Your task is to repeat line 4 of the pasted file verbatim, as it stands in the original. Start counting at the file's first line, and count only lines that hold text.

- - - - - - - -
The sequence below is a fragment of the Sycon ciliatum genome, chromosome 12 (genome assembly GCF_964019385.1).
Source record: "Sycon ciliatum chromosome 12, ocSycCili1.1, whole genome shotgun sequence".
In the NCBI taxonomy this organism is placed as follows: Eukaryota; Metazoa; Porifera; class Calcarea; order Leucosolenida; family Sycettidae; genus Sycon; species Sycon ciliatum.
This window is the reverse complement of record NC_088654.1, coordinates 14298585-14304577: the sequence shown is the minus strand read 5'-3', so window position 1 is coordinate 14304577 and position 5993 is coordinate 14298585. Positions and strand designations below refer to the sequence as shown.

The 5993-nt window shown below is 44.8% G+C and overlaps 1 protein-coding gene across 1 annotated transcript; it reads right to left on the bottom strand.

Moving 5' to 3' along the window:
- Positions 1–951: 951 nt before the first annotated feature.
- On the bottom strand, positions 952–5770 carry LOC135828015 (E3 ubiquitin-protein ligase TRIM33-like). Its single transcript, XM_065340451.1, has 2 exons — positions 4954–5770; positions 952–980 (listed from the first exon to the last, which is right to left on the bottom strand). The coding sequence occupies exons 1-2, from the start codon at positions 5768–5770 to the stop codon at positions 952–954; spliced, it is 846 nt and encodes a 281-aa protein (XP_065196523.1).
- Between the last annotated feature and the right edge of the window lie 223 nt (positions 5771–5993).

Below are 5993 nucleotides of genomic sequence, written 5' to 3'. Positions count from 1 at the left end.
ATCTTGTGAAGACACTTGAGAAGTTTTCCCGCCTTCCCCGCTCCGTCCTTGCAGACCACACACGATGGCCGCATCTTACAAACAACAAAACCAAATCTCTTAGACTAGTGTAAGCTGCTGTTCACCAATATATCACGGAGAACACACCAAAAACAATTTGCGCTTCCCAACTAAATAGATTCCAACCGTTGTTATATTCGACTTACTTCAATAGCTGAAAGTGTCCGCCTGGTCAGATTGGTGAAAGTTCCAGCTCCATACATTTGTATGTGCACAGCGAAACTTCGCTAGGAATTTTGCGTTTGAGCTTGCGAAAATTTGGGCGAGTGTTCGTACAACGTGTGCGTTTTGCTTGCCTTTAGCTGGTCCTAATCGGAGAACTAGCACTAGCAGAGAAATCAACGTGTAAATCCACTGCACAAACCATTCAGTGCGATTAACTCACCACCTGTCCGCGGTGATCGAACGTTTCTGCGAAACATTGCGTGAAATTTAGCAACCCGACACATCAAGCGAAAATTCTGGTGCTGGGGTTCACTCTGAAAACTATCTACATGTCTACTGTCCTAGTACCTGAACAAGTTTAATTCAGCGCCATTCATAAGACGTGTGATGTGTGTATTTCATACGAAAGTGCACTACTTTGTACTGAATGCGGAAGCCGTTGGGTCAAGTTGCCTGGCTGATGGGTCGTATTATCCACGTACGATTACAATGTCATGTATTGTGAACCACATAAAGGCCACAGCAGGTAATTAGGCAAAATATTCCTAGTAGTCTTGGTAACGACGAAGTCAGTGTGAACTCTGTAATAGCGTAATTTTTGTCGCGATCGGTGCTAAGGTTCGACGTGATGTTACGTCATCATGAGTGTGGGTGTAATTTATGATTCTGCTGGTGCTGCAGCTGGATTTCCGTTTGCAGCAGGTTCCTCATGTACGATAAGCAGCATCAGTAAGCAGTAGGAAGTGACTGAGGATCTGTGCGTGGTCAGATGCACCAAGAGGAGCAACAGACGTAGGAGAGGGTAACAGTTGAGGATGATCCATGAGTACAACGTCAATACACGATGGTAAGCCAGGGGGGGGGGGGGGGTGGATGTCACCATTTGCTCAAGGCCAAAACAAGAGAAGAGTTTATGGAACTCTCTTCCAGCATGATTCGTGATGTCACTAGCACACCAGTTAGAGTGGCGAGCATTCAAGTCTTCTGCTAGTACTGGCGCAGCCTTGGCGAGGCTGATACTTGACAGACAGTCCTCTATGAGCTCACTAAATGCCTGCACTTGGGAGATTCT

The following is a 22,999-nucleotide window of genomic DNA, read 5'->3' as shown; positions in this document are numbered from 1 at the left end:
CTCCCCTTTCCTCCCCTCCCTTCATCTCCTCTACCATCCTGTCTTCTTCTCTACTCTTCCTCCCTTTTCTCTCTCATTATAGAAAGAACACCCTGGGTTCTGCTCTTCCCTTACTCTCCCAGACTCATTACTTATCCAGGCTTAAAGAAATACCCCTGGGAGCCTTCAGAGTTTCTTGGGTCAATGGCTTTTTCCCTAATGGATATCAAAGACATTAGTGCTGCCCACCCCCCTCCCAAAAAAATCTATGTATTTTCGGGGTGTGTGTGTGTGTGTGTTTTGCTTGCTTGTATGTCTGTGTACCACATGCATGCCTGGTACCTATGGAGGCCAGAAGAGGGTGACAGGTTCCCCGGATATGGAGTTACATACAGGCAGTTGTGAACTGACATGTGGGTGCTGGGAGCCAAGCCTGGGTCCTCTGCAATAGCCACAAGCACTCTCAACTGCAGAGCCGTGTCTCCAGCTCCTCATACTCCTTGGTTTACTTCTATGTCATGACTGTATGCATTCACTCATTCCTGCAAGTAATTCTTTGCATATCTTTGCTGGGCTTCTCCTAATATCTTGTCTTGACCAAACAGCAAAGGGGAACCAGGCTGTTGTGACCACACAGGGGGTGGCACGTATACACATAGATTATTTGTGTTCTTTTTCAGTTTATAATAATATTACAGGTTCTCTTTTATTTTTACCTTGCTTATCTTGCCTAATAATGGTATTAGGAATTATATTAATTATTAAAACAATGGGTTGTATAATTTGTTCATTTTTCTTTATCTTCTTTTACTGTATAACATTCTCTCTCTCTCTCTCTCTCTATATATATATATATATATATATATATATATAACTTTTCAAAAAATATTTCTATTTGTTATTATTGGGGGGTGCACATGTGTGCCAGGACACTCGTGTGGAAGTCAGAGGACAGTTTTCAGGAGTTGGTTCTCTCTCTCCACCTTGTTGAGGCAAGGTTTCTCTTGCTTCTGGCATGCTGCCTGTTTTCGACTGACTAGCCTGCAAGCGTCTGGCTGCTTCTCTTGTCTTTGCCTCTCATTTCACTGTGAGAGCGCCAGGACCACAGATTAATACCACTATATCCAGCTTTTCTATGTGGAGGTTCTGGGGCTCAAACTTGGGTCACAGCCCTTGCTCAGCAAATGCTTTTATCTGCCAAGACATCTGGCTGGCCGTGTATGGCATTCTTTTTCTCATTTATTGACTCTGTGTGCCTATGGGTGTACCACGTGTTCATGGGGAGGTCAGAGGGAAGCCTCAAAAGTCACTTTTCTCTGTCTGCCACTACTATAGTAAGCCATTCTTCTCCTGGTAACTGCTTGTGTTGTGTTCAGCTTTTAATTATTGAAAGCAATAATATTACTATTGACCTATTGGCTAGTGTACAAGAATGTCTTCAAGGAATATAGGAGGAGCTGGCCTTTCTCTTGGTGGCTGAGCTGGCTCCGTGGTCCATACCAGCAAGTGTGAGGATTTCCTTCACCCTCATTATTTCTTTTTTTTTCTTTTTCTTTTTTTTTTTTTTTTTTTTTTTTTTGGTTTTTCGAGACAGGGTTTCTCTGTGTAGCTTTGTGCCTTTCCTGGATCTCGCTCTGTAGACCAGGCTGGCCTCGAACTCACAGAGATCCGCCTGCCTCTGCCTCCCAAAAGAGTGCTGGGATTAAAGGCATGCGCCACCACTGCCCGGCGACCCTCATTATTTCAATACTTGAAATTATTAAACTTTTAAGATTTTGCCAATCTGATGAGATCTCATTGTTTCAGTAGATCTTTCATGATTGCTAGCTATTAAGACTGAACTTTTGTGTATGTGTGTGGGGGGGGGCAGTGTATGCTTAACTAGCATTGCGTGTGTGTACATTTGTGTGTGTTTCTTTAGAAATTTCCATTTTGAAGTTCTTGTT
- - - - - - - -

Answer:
This window is the reverse complement of record NC_088654.1, coordinates 14298585-14304577: the sequence shown is the minus strand read 5'-3', so window position 1 is coordinate 14304577 and position 5993 is coordinate 14298585. Positions and strand designations below refer to the sequence as shown.